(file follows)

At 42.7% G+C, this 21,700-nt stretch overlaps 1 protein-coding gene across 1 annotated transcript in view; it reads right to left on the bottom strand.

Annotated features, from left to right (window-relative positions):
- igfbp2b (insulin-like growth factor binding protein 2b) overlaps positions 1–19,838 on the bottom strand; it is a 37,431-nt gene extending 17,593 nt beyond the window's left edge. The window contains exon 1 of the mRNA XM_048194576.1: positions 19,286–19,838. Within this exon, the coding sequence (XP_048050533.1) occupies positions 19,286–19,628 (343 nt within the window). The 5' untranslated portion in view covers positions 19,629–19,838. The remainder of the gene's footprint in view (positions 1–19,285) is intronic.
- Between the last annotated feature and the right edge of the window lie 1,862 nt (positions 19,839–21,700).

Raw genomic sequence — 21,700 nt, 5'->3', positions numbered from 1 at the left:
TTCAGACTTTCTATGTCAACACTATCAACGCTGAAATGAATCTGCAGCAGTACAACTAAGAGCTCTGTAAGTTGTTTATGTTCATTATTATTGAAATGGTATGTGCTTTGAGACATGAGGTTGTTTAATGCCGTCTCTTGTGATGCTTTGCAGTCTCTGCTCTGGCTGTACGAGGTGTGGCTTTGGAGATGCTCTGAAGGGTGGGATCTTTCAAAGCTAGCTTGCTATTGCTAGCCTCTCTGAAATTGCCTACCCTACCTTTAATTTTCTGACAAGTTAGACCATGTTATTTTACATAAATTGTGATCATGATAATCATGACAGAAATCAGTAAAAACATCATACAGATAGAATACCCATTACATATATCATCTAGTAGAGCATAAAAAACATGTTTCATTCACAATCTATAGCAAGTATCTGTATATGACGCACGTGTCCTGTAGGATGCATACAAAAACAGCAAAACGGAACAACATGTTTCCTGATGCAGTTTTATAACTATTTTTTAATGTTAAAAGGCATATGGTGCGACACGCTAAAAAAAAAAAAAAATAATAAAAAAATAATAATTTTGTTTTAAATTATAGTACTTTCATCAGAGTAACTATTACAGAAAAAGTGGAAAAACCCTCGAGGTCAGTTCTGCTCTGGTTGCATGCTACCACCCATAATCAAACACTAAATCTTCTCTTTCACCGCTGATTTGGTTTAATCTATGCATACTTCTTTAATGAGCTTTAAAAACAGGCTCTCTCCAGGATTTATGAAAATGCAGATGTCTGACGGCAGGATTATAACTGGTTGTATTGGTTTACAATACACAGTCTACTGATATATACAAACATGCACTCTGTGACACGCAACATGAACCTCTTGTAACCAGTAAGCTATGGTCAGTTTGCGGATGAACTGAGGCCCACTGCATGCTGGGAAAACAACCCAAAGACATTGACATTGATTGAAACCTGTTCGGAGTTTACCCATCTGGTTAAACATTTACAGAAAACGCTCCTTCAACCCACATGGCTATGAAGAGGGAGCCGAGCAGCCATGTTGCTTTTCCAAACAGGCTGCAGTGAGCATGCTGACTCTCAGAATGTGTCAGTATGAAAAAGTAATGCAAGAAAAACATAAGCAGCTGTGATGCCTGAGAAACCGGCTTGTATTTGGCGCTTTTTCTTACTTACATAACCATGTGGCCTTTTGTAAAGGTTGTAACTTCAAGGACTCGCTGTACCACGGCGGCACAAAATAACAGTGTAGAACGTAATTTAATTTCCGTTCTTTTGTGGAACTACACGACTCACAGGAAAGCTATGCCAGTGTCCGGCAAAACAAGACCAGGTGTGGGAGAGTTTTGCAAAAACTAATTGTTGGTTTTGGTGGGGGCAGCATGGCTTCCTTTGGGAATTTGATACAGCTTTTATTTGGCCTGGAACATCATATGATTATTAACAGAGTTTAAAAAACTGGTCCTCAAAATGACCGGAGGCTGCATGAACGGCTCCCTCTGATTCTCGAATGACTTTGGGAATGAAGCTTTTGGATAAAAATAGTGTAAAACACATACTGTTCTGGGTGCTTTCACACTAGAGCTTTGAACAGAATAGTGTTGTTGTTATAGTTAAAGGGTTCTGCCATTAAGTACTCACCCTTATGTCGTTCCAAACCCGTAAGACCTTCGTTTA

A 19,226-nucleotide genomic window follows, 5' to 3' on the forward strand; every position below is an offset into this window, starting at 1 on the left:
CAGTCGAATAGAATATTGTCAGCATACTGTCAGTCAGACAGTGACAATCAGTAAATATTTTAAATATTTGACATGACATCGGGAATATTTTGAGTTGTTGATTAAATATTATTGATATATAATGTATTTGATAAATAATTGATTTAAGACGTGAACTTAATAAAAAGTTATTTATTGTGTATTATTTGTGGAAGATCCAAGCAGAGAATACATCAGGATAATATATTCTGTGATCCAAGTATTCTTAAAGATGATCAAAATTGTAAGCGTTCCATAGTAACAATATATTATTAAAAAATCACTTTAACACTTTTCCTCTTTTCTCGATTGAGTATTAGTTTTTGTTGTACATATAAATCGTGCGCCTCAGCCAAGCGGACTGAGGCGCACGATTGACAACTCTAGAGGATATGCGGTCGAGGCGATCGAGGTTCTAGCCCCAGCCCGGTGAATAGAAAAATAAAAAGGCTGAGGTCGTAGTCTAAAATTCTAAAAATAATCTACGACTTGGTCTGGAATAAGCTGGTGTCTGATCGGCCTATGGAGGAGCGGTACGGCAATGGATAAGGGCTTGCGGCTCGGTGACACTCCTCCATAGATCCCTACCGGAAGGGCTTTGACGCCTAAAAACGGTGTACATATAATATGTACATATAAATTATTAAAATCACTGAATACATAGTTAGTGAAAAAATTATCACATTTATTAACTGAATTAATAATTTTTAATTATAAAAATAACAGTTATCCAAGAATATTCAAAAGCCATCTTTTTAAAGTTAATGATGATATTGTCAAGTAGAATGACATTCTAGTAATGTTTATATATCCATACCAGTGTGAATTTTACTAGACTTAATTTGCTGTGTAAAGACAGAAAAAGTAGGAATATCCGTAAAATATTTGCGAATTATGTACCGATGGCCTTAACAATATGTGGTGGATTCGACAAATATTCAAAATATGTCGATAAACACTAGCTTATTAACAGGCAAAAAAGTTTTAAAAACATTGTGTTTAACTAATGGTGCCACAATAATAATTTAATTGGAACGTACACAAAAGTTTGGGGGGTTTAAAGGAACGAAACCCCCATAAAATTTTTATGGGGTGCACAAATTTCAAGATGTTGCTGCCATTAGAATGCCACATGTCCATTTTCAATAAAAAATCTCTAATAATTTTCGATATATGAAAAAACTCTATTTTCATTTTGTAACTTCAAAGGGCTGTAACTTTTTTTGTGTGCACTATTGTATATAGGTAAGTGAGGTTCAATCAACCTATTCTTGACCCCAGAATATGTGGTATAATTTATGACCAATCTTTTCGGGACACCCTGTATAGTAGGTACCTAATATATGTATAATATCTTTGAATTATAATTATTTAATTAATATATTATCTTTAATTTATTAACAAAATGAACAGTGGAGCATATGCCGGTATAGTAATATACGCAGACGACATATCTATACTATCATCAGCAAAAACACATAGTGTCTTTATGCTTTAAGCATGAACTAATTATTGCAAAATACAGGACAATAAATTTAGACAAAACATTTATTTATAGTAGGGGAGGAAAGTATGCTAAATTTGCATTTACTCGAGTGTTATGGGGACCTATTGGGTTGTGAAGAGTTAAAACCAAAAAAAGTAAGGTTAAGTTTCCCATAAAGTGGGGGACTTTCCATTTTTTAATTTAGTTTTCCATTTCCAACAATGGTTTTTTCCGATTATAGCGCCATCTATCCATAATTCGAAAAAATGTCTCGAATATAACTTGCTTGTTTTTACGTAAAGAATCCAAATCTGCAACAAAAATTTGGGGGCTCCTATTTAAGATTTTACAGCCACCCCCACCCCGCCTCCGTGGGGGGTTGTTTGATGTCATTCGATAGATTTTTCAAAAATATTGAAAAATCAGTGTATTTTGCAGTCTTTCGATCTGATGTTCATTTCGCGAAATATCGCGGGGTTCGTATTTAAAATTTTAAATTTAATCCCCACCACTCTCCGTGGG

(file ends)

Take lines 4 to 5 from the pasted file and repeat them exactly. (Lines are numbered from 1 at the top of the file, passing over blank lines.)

- Between the last annotated feature and the right edge of the window lie 1,862 nt (positions 19,839–21,700).

Raw genomic sequence — 21,700 nt, 5'->3', positions numbered from 1 at the left: